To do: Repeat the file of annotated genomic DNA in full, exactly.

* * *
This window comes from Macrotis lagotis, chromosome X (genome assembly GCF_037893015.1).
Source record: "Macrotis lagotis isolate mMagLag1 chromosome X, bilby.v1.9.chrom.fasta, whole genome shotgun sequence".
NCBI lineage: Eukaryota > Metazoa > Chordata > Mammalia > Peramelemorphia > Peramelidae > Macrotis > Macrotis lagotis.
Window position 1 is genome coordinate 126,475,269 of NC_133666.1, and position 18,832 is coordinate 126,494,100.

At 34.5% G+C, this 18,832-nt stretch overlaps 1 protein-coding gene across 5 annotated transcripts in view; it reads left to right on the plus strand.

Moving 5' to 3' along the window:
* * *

This window comes from Macrotis lagotis, chromosome X (genome assembly GCF_037893015.1).
Source record: "Macrotis lagotis isolate mMagLag1 chromosome X, bilby.v1.9.chrom.fasta, whole genome shotgun sequence".
NCBI lineage: Eukaryota > Metazoa > Chordata > Mammalia > Peramelemorphia > Peramelidae > Macrotis > Macrotis lagotis.
Window position 1 is genome coordinate 126,475,269 of NC_133666.1, and position 18,832 is coordinate 126,494,100.

At 34.5% G+C, this 18,832-nt stretch overlaps 1 protein-coding gene across 5 annotated transcripts in view; it reads left to right on the plus strand.

Moving 5' to 3' along the window: